Then there are unique fences: the kind that serve the sole purpose of honoring a place of special significance. Sometimes this kind of fence can be found around a national monument. More commonly, its type is discovered in cemeteries, of all places, where their oft uncared-for condition still identifies the resting place of a loved one.

The one thing that fences of all varieties share is that they are the construct of human hands – whether their purpose is mundane or noble.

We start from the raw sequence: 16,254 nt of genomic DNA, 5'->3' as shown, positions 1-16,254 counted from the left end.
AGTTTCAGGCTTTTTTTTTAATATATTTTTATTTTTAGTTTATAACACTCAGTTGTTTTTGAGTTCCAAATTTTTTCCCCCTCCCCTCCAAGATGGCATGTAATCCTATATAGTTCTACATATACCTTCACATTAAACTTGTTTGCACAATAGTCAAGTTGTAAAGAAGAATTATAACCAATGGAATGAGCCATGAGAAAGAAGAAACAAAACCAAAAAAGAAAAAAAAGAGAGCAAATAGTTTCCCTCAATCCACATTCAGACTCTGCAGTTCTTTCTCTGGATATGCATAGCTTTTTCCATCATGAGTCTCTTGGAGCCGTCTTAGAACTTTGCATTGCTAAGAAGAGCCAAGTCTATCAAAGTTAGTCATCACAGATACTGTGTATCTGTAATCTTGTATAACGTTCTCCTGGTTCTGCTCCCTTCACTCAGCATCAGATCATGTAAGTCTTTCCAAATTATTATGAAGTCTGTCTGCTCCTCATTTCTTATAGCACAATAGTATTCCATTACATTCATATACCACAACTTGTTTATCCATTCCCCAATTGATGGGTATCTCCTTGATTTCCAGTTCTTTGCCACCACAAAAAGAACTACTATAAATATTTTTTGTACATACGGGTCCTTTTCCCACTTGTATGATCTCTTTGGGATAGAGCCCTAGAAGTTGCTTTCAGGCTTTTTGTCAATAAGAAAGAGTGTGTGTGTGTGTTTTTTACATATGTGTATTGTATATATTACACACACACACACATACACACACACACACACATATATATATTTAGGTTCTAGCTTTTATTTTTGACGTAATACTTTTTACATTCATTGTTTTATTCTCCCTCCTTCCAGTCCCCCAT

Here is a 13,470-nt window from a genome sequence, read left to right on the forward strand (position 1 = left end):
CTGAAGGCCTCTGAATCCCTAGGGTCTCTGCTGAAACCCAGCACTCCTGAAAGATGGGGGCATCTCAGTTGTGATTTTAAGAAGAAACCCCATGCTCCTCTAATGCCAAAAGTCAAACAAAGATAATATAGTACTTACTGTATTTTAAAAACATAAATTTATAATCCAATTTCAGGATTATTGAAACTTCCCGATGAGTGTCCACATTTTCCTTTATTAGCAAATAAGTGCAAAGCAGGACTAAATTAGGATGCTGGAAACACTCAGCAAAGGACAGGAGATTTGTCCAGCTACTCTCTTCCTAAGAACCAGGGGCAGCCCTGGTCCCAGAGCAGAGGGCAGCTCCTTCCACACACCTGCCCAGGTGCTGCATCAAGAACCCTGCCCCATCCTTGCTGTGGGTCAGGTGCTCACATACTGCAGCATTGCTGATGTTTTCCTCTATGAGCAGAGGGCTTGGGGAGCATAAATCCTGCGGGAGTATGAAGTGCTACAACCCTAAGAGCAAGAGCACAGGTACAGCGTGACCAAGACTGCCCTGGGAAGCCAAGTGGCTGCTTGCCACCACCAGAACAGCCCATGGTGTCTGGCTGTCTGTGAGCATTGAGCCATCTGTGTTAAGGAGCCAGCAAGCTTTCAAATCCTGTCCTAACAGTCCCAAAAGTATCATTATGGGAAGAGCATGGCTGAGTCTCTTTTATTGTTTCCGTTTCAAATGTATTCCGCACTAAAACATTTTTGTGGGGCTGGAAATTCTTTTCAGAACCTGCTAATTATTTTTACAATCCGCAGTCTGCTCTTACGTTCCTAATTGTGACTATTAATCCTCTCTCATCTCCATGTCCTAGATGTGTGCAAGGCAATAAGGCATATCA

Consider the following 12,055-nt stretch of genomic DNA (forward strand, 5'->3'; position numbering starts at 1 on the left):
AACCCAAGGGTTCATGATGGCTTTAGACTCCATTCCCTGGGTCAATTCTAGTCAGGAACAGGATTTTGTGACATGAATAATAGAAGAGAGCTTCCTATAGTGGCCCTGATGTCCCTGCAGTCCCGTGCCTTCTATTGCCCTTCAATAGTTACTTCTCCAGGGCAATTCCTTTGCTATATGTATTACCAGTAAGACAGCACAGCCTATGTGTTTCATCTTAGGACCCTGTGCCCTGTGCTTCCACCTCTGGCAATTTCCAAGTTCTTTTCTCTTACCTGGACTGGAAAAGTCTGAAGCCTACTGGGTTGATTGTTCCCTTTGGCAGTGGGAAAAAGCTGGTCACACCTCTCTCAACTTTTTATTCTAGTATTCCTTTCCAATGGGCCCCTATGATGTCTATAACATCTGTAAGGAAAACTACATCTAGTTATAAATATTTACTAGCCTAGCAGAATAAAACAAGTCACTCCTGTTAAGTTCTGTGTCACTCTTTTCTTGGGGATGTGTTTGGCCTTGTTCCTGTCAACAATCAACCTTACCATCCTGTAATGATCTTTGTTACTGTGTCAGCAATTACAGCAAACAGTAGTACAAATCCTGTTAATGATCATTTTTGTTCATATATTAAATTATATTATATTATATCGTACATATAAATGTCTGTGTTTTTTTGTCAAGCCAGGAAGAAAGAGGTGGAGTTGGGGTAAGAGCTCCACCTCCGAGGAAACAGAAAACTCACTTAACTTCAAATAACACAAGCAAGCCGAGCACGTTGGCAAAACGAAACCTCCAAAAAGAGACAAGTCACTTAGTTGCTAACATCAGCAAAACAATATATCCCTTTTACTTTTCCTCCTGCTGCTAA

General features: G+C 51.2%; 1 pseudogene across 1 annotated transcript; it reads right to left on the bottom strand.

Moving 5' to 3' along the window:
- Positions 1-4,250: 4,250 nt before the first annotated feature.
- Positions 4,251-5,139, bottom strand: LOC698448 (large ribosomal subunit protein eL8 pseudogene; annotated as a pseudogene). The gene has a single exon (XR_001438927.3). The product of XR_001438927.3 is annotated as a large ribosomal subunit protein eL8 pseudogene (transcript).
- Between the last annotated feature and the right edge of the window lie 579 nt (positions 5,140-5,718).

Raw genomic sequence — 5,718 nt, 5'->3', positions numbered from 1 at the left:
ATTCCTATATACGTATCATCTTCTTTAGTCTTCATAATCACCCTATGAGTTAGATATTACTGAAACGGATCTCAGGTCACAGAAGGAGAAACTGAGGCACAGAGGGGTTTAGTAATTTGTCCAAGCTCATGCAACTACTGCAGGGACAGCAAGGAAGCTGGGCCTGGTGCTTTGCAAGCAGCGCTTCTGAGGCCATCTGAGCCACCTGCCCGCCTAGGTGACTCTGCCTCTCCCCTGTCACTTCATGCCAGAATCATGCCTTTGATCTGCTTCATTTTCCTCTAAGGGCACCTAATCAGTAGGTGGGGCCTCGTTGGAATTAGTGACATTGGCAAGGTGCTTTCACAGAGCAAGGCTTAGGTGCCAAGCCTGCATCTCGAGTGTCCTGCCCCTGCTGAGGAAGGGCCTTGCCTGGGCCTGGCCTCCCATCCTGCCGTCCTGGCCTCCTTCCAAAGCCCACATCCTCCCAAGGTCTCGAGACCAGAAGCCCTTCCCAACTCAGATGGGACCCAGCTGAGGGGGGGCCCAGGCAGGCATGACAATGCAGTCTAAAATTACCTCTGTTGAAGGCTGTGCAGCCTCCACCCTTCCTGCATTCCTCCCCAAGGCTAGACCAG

This verbal meandering through fence types was inspired by a passing comment encountered in commentary on a Scripture passage recently used at Sunday Mass. The particular passage narrated a scene in which Jesus is accosted by some perturbed Pharisees from the religious power palaces of Jerusalem. (Talk about fence builders!) Their problem: some of his disciples have not been following the well-established Jewish tradition of washing one’s hands before eating a meal. The Scripture commentary referenced this hand-washing, not as a hygienic propriety (as our contemporary culture would be prone to) but as “a fence around the law.” The image seeks to convey an important observation abut the interplay between the covenant law of God and the human need for additional contribution, as it were, to point it out as well as enhance its importance. Much like the fence around the resting place of a loved one in the cemetery.